Max Wetteland

In fact, the very concept seemed completely alien to the three Durbanites, revealed Max, and they resigned themselves that they would not be able to qualify for the event. “We never even thought of having a surf contest in those days,” Max said. “There was no such thing. We would never even entertain the idea of comparing each other in the surf. But we had noticed, in the American magazines, that there were national surfing championships… [so] when Harry responded, he told them South Africans have never had a surf contest, we thought no more of it.”

But the Australians would not take no for an answer. The ASA sent back a reply immediately, insisting the South Africans simply send whoever they thought would best represent the country. Sponsored by oil company Ampol to the tune of 30,000 Australian pounds, this contest was clearly a big deal – and was obviously an opportunity the South Africans could not afford to pass up. With little time to act, Harry and Baron agreed that somebody should go. In their minds, there were only two real contenders to attend the ISF contest, Durban surfers Max ‘Maxie’ Wetteland and Anthony ‘Ant’ Van Den Heuvel.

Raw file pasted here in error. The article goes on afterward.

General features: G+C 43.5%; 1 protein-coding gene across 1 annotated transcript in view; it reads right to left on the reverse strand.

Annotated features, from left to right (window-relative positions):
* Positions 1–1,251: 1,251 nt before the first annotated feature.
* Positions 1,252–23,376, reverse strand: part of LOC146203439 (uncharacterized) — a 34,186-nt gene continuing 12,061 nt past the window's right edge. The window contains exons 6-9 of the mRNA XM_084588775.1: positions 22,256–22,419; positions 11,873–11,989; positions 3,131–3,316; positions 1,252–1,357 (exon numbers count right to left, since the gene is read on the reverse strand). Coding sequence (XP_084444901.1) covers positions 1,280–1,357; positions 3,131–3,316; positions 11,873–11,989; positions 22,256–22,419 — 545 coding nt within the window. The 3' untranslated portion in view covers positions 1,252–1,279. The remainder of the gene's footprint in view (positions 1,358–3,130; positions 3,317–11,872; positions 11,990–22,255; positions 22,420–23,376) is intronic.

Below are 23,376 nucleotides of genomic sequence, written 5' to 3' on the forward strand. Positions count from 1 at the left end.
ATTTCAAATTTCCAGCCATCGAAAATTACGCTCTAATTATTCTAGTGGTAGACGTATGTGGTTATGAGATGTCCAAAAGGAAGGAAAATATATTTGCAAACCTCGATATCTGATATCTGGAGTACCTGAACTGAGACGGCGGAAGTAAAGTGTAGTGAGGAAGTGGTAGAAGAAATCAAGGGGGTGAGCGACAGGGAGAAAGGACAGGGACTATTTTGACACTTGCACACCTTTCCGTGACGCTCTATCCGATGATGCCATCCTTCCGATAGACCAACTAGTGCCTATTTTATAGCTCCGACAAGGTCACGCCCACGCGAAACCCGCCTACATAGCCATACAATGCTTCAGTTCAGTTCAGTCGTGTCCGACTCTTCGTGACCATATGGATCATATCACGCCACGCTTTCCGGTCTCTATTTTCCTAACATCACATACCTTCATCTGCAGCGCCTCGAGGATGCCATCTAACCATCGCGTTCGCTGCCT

Of the two, Wetteland was their first choice. A few years older than Ant, Max was a seasoned competitive lifesaver and champion paddle racer, who had represented club and country at local and overseas competitions, including events in Cape Town and international lifesaving tournament in Jersey in the UK. “Max was a fantastic surfer with a Phil Edwards style,” said Harry, “and there was Ant Van Den Heuvel, who was probably a little bit better than Max, but who we thought was a bit wild.”